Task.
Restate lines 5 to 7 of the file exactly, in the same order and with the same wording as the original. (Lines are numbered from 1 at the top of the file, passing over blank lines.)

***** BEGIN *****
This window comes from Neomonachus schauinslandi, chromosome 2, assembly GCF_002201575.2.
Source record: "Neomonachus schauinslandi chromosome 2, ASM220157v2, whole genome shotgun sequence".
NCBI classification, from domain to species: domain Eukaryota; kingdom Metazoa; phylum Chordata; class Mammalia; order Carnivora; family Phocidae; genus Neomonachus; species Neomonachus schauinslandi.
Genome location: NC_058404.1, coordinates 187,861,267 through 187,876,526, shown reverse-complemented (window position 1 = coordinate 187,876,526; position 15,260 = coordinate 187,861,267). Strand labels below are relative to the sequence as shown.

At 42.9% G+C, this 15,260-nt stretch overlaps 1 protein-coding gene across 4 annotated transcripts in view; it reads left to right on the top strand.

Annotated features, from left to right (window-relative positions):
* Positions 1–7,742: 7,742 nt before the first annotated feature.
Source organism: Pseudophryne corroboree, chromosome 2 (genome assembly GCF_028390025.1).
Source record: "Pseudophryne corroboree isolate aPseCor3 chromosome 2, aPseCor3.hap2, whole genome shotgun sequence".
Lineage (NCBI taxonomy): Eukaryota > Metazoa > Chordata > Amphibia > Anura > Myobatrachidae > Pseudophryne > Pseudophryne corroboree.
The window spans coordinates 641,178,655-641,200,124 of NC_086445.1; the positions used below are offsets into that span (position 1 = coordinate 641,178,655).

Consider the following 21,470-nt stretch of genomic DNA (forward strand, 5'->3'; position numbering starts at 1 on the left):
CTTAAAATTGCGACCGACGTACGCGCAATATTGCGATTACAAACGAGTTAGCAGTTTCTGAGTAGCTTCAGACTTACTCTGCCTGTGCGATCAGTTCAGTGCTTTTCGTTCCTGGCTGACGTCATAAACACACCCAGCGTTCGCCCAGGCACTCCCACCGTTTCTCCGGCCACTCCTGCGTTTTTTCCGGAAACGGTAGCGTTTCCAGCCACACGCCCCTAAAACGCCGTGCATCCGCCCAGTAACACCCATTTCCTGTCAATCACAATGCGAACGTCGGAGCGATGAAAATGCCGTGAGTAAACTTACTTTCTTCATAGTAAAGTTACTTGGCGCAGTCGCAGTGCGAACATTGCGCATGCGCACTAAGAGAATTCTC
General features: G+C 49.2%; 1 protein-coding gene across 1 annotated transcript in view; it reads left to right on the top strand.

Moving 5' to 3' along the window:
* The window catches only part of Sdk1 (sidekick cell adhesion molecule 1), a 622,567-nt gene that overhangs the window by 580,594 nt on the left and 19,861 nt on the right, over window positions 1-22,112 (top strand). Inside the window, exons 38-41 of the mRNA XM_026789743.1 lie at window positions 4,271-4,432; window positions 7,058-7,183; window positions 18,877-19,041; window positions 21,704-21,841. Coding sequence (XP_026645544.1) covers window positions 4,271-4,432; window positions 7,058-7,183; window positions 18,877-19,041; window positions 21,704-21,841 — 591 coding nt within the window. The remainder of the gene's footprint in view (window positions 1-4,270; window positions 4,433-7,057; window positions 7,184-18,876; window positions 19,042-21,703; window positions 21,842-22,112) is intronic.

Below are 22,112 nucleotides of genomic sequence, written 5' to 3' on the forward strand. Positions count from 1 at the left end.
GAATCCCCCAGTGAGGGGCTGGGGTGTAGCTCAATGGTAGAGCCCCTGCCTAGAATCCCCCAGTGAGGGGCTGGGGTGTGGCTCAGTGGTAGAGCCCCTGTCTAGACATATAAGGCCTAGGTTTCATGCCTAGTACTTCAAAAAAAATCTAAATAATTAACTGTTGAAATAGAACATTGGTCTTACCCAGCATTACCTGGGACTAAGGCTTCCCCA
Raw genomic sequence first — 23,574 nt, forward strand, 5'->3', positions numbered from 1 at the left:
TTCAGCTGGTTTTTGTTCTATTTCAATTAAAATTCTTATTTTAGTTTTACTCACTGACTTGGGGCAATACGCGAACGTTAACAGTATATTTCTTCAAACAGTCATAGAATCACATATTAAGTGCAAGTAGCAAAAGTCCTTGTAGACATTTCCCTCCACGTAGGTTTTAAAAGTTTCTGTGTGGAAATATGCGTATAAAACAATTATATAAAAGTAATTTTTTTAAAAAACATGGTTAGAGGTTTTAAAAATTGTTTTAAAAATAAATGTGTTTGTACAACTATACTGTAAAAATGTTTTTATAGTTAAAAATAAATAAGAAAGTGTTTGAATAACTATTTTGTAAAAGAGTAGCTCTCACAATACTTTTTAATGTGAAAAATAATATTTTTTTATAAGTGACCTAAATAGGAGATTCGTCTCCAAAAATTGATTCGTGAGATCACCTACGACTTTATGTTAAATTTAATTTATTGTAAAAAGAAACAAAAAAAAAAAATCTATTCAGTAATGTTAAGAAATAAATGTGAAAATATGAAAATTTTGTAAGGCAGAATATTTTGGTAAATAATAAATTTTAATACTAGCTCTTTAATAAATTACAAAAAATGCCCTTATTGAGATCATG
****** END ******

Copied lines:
At 42.9% G+C, this 15,260-nt stretch overlaps 1 protein-coding gene across 4 annotated transcripts in view; it reads left to right on the top strand.

Annotated features, from left to right (window-relative positions):
* Positions 1–7,742: 7,742 nt before the first annotated feature.